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Biden acknowledges winning Democrat will seek to use executive orders to implement 90% of agenda

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Former Vice President Joe Biden thinks a Democrat president could accomplish most of their agenda using the power of executive orders.

The 2020 Democratic hopeful spoke about that authority as well as his thoughts on his rivals, many of whom he feels have gone too far left, in a wide-ranging interview with CNN’s Don Lemon.


(Video: CNN)

Biden spoke while on the campaign trail in South Carolina, going for a walk with Lemon after a sit-down interview airing on “CNN Tonight” and weighed in on the state of his party.

“Do you think the party’s turned too far left …?” Lemon asked.

“I don’t the party has. I think some of the candidates — ” Biden began to respond.

“This is what Barack Obama, your former boss, said, that the system doesn’t need to be torn down,” Lemon continued. “People want it built up.”

“They want it built up,” Biden agreed.

“Look, all this stuff about we’re going to tear — ” he said as he was interrupted by a drive-by supporter.

“The fact that we talk about this — the part I love [is] when candidates say, ‘And by the way, by executive order I’m going to do this,'” he said. “We have the power to do 90 percent of this stuff by executive order.”

“Right,” Lemon responded without any clarification or pushback.

“So the way they talk is going to fundamentally change how we run the government … the Constitution, no matter how you cut it, requires there to be some consensus,” he added.

“So you think some of the candidates have gone too far left, not the party?” Lemon asked.

“No, well we’re going to find out pretty soon,” Biden responded, reiterating that Americans would see a “fundamental change” if he is elected but there would not be a need to “tear everything down” as some of the more radical plans from his opponents have proposed.

But earlier this summer, Biden criticized the other 2020 hopefuls and their plans to push their agendas through by executive order.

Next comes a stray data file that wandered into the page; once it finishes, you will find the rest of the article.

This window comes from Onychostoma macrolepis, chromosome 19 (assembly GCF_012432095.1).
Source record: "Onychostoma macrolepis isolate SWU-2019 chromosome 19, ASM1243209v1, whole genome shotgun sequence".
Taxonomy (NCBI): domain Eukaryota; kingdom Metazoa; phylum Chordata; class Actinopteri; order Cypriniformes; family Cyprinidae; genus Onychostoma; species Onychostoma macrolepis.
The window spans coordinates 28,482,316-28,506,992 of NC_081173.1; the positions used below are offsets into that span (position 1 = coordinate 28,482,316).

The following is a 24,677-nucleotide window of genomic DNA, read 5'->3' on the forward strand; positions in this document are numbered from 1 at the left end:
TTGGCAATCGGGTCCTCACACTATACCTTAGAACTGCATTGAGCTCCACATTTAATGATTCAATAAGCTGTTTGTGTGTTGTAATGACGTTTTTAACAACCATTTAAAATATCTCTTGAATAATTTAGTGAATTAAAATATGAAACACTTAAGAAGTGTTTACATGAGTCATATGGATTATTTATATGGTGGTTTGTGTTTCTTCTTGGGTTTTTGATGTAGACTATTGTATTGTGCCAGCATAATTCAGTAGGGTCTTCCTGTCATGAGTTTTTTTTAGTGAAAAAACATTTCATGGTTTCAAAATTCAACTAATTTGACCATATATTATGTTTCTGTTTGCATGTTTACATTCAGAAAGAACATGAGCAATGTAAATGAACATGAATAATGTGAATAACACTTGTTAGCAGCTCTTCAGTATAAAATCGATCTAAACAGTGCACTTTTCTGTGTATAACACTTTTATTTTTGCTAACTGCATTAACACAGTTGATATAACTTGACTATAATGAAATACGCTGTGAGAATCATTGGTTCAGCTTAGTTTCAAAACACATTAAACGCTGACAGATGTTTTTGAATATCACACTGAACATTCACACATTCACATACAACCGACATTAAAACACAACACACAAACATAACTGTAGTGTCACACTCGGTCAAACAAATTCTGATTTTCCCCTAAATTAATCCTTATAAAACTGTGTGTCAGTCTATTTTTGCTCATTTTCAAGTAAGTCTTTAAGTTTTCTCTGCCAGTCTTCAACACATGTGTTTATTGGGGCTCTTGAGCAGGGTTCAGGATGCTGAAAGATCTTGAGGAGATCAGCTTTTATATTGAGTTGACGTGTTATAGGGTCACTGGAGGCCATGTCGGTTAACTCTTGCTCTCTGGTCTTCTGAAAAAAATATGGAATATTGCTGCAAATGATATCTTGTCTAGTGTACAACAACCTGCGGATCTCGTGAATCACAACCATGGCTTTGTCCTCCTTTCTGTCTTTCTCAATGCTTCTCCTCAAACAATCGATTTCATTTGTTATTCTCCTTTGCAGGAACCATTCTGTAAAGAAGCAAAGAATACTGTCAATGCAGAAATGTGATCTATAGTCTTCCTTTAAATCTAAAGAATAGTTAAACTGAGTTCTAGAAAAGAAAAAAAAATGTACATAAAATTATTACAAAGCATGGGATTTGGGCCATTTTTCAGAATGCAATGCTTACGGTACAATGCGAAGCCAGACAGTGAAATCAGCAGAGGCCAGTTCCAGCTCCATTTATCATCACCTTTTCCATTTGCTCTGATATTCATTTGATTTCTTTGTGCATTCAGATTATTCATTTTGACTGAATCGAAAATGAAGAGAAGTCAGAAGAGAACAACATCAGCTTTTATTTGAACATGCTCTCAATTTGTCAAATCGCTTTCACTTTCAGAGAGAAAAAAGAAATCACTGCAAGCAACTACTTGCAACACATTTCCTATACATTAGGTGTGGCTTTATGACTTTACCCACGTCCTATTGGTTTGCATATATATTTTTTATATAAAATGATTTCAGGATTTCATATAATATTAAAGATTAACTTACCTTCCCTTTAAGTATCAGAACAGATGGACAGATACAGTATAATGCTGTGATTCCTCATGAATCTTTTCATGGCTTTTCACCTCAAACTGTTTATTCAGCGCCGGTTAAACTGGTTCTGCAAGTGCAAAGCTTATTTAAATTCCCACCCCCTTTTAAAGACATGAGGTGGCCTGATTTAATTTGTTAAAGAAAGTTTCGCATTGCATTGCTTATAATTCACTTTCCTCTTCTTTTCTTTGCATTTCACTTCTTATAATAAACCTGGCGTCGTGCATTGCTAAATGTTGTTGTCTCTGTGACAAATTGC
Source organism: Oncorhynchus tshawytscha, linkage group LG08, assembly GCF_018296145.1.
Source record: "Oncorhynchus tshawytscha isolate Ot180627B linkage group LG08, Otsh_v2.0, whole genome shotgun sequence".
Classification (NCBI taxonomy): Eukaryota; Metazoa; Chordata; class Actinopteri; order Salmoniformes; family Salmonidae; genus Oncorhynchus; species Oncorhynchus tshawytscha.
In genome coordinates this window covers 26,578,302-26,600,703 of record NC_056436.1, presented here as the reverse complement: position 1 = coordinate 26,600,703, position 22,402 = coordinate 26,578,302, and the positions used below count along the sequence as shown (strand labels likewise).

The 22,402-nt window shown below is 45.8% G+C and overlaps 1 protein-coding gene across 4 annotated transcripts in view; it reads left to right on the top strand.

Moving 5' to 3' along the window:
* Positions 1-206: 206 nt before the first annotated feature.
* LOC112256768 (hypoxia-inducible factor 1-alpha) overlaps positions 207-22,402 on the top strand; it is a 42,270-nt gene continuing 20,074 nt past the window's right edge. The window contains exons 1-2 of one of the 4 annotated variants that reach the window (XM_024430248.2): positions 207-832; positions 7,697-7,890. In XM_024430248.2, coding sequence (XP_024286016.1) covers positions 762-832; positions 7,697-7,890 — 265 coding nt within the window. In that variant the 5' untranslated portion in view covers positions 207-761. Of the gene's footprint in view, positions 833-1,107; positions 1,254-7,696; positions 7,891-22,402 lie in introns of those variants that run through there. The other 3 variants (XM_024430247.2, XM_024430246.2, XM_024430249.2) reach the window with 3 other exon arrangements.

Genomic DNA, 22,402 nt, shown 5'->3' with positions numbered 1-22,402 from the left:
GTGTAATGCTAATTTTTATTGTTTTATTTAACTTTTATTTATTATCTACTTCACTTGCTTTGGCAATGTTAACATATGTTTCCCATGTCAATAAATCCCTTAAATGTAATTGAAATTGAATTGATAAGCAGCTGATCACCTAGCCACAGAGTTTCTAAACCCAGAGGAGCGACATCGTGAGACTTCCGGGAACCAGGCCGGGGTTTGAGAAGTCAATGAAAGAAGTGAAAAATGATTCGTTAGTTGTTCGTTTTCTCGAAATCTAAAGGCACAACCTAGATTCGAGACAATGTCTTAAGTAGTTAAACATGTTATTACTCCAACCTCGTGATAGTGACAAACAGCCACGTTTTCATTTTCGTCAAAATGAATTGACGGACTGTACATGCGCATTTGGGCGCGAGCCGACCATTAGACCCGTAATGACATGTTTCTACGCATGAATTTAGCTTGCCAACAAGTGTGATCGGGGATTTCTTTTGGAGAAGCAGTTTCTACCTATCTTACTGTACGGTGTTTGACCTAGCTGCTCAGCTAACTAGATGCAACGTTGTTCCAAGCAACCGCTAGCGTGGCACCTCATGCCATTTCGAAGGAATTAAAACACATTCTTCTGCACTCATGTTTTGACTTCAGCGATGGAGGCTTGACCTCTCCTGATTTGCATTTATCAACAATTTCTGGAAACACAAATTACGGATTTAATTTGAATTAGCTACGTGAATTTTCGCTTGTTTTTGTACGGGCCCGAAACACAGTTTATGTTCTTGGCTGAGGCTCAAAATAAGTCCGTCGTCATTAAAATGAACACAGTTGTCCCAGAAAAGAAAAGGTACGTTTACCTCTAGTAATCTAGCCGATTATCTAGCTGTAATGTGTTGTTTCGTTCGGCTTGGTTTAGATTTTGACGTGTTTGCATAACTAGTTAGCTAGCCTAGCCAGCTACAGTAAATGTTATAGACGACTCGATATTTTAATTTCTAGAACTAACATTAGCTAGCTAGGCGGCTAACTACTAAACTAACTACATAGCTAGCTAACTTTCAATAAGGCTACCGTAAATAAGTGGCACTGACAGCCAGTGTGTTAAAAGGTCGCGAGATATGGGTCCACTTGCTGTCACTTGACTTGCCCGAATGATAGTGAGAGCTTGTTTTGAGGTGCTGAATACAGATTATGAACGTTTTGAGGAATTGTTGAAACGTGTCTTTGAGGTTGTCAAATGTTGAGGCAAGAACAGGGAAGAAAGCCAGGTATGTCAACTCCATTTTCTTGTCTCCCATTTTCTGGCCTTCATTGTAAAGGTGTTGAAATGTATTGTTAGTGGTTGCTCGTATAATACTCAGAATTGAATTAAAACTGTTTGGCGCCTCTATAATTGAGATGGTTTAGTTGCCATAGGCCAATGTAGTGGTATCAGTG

“You can’t do a lot by executive order. You can do some things, but you can’t, you need to generate a consensus,” Biden said at a stop in Massachusetts in August.

California Sen. Kamala Harris vowed earlier this year that she would sign executive orders on gun control if she won the Democratic nomination and Minnesota Sen. Amy Klobuchar  promised to close the “boyfriend loophole” in gun purchases through executive action on her first day in office. And Vermont Sen. Bernie Sanders promised he would sign an executive order to end the prohibition of marijuana.

President Trump has signed over 40 executive orders in 2019, ranging from immigration issues to Medicare to healthcare. By October, Trump had passed former President Obama’s third-year total of 108 executive orders with 130 of his own, finding that the administrative action is easier than getting a split Congress to go along.

Former President Franklin D. Roosevelt currently holds the record for the most issued executive orders with a total of 3,721 — a far cry from Founding Father and first President George Washington who issued only a total of eight executive orders in his two terms in office.

“Most candidates don’t realize the utility of executive actions while campaigning,” Andrew Rudalevige, a professor at Bowdoin College, told Associated Press News. “When they become president, they quickly gain an appreciation of how difficult it is to get things done in government.”

President Dwight Eisenhower issued an executive order in 1957 to desegregate public schools, while President Harry Truman ordered the equal treatment of all members of the armed forces through an executive order in 1948. An order by Roosevelt — a Democrat —  in 1933 established World War II internment camps confining Japanese and German Americans.

But Obama famously clashed with Congress when he faced opposition trying to get legislation through that would further his agenda.

“We’re not just going to be waiting for legislation in order to make sure that we’re providing Americans the kind of help they need,” he declared in 2014. “I’ve got a pen, and I’ve got a phone.”

Frieda Powers

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